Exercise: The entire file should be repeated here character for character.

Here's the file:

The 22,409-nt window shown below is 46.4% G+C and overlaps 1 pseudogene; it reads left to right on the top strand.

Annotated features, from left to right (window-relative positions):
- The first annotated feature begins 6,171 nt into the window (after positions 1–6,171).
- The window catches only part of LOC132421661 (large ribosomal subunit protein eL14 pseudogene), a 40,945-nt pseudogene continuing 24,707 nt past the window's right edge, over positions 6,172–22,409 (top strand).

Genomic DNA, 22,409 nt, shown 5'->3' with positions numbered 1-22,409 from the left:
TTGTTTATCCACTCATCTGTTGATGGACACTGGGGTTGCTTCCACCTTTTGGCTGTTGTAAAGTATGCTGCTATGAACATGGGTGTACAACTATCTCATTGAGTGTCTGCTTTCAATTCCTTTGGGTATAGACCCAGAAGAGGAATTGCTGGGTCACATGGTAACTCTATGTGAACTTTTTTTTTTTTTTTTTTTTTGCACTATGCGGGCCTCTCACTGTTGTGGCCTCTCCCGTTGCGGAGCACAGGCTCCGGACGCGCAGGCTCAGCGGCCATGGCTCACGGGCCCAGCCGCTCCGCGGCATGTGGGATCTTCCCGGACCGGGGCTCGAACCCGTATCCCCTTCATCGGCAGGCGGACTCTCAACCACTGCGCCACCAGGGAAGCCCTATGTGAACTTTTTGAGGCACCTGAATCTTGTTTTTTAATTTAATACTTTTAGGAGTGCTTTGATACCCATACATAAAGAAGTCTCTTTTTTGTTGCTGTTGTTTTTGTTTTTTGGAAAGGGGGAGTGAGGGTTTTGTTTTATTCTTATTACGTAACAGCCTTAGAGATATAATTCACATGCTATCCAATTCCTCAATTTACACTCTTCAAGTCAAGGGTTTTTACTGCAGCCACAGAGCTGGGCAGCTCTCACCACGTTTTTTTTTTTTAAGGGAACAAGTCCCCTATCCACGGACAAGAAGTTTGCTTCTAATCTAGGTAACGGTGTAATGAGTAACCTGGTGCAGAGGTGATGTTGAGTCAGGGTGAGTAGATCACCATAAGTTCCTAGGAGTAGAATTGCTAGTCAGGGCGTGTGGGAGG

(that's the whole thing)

The 22,409-nt window shown below is 46.4% G+C and overlaps 1 pseudogene; it reads left to right on the top strand.

Annotated features, from left to right (window-relative positions):
- The first annotated feature begins 6,171 nt into the window (after positions 1–6,171).
- The window catches only part of LOC132421661 (large ribosomal subunit protein eL14 pseudogene), a 40,945-nt pseudogene continuing 24,707 nt past the window's right edge, over positions 6,172–22,409 (top strand).

Genomic DNA, 22,409 nt, shown 5'->3' with positions numbered 1-22,409 from the left:
TTGTTTATCCACTCATCTGTTGATGGACACTGGGGTTGCTTCCACCTTTTGGCTGTTGTAAAGTATGCTGCTATGAACATGGGTGTACAACTATCTCATTGAGTGTCTGCTTTCAATTCCTTTGGGTATAGACCCAGAAGAGGAATTGCTGGGTCACATGGTAACTCTATGTGAACTTTTTTTTTTTTTTTTTTTTTGCACTATGCGGGCCTCTCACTGTTGTGGCCTCTCCCGTTGCGGAGCACAGGCTCCGGACGCGCAGGCTCAGCGGCCATGGCTCACGGGCCCAGCCGCTCCGCGGCATGTGGGATCTTCCCGGACCGGGGCTCGAACCCGTATCCCCTTCATCGGCAGGCGGACTCTCAACCACTGCGCCACCAGGGAAGCCCTATGTGAACTTTTTGAGGCACCTGAATCTTGTTTTTTAATTTAATACTTTTAGGAGTGCTTTGATACCCATACATAAAGAAGTCTCTTTTTTGTTGCTGTTGTTTTTGTTTTTTGGAAAGGGGGAGTGAGGGTTTTGTTTTATTCTTATTACGTAACAGCCTTAGAGATATAATTCACATGCTATCCAATTCCTCAATTTACACTCTTCAAGTCAAGGGTTTTTACTGCAGCCACAGAGCTGGGCAGCTCTCACCACGTTTTTTTTTTTTAAGGGAACAAGTCCCCTATCCACGGACAAGAAGTTTGCTTCTAATCTAGGTAACGGTGTAATGAGTAACCTGGTGCAGAGGTGATGTTGAGTCAGGGTGAGTAGATCACCATAAGTTCCTAGGAGTAGAATTGCTAGTCAGGGCGTGTGGGAGG